U.K. stocks fell Friday, pulling back from a nearly four-week high, with mining stocks knocked by worries about escalating tensions between the U.S. and China on trade issues.
How markets are performing
This week, the London benchmark was on course for a modest rise of 0.3%, enough to break a string of three weekly declines.
The pound GBPUSD, +0.1357% bought $1.3280, slightly higher than $1.3260 late Thursday in New York. Sterling was looking a roughly 0.8% decline against the greenback for the week. Against the euro GBPEUR, -0.0872% the pound fetched €1.1464, little changed from €1.1462 in the prior session.
What’s driving markets
Equity losses picked up following a Reuters report that the U.S. government is nearly finished drawing up the list of a second wave of tariffs on Chinese goods, on $100 billion of products.
U.S. President Donald Trump late Thursday approved a first round of levies on about $50 billion in Chinese goods, and details of the initial list are expected to be announced Friday. Beijing responded to Trump’s list approval by saying it will impose levies on $50 billion in U.S. products.
Mining stocks took a hit on concerns that a trade war will lead to lower demand for industrial and precious metals. China is the world’s largest buyer of copper. This week, mining stocks were dragged lower on concerns about economic growth in China after business activity slowed in May.
The basic materials sector makes up more than 9% of the FTSE 100’s weighting, and mining stocks make up 87% of that sector, according to FactSet data.
What strategists are saying
“The political wrangling is clearly weighing on sentiment in capital markets with yields on benchmark U.S. 10-year bonds TMUBMUSD10Y, -0.12% drifting lower towards the 2.90% level,” said Boris Schlossberg, managing director of FX strategy, in a note. Yields fall when investors buy bonds, with government paper considered a haven asset.
“Despite the seemingly robust growth of the U.S. economy, investors are clearly concerned that U.S. policy will damage world trade and slow down growth sooner rather than later and this disconnect between the generally sanguine current situation and the negative future sentiment is keeping a cap on the dollar rally,” said Schlossberg.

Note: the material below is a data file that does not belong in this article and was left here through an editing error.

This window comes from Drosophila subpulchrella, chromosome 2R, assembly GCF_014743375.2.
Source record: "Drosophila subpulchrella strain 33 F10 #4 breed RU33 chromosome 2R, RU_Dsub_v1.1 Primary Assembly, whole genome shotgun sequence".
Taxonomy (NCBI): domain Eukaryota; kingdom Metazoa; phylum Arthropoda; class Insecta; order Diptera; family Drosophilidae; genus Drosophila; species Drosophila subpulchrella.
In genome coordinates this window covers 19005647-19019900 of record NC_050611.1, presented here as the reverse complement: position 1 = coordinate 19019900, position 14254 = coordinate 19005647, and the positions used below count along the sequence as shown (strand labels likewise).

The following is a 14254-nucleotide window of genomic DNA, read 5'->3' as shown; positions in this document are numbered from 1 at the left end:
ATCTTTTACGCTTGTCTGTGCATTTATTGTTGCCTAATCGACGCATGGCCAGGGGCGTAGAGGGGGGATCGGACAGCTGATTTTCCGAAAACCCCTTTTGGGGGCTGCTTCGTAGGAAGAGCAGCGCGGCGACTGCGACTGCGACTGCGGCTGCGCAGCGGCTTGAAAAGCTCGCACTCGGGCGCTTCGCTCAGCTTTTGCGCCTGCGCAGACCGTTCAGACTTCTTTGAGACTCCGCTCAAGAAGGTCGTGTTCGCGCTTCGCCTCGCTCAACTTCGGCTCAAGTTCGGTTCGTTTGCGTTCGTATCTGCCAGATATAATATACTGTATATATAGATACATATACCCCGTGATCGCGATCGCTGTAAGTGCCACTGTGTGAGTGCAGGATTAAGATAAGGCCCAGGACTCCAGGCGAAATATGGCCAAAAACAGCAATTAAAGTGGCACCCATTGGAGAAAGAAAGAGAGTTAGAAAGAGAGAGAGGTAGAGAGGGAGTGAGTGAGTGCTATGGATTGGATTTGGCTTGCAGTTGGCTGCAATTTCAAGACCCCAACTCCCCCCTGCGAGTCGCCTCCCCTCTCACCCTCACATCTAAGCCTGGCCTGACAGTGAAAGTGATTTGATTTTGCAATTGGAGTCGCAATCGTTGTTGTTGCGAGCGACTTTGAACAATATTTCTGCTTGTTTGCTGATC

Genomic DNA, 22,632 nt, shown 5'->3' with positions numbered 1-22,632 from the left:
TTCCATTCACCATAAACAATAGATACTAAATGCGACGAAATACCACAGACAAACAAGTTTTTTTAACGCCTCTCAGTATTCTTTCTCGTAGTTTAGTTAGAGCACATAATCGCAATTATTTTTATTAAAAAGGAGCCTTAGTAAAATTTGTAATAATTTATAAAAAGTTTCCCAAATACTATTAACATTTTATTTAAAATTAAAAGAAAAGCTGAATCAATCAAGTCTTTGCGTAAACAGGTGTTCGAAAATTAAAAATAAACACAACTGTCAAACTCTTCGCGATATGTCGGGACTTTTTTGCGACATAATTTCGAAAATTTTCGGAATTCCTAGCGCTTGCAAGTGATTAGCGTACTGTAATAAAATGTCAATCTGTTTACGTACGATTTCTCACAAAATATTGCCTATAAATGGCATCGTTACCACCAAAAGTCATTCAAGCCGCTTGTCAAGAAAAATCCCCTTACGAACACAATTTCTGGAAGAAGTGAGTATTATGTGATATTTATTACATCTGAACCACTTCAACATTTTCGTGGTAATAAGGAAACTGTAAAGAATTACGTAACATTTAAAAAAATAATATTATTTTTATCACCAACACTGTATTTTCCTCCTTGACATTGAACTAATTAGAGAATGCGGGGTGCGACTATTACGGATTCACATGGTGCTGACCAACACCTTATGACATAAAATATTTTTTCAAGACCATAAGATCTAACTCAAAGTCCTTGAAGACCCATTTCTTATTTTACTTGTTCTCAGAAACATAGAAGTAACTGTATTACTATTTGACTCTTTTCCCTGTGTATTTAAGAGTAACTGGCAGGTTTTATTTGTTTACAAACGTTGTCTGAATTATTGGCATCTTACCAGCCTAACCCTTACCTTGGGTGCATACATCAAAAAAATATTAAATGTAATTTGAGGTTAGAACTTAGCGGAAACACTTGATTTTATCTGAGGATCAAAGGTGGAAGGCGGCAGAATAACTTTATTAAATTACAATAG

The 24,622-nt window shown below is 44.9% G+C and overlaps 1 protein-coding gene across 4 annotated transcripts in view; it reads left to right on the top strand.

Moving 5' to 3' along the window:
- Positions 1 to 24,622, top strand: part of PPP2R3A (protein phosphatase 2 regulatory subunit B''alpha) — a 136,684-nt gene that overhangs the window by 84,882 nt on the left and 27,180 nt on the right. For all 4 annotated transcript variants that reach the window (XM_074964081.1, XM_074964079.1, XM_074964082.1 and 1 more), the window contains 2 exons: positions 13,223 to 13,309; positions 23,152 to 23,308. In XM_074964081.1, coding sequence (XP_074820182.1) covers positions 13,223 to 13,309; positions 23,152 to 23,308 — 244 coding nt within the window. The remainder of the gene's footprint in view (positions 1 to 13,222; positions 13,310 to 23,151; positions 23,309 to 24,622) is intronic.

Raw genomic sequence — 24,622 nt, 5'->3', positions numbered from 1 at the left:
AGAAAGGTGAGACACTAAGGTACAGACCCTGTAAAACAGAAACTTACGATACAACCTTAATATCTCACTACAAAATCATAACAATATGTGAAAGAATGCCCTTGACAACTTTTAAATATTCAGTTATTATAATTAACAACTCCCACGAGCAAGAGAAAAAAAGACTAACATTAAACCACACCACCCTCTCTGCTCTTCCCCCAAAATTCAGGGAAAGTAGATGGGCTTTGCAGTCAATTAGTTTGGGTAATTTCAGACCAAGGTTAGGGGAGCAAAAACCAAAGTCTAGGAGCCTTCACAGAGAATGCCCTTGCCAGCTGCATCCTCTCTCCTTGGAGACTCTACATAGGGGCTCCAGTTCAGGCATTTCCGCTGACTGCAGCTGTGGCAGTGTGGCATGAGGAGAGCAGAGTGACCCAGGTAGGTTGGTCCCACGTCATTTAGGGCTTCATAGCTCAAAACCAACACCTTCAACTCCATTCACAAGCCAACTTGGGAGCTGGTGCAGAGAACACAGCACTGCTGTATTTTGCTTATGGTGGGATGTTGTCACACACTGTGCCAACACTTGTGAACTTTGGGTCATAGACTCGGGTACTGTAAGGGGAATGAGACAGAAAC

Among miners, Anglo American PLC AAL, -1.71% fell 2.1% as did Randgold Resources PLC RRS, -1.45% GOLD, +0.90% . BHP Billiton PLC BLT, -1.76% BHP, -0.65% BHP, +0.54% declined 1.8% and Fresnillo PLC FRES, -0.87% fell 1.5%.
Rolls-Royce Holdings PLC RR., +8.18% rallied 8.2% after the British aircraft-engine maker said its planned job cuts should help it exceed a target of £1 billion in cash flow by 2020. Rolls-Royce on Thursday said it would cut 4,600 jobs over the next 24 months.
Tesco PLC shares TSCO, +2.00% TSCDY, -0.25% rose 2% as the U.K.’s biggest grocer by market share said like-for-like sales rose 1.8% in the 13 weeks ended May 26, a tenth consecutive quarterly increase. Sales were bolstered after Tesco’s purchase of food wholesaler Booker Group PLC.
BT Group PLC shares BT.A, -1.66% fell 1.6%. Ofcom, the U.K.’s communications industry regulator, said in a Thursday report that there’s more work to do by BT “to ensure more independent decision-making from Openreach,” BT’s infrastructure network. Ofcom last year set out plans to make Openreach’s network available to competitors.
Bank stocks were down, losing ground alongside continental lenders FX7, -2.01% after the ECB said Thursday said the eurozone’s interest rates — which are at all-time lows — will remain at their present levels “at least through the summer of 2019”. Bank profits are helped by higher interest rates, as that increases the spread banks earn between longer-term assets, such as loans, and shorter-term liabilities.
Some U.K. banks have operations in Europe through so-called passporting rights. Shares of Barclays PLC BARC, -3.05% BCS, +0.09% fell 2.4% and Lloyds Banking Group PLC LLOY, -1.96% LYG, -0.89% lost 1.9%.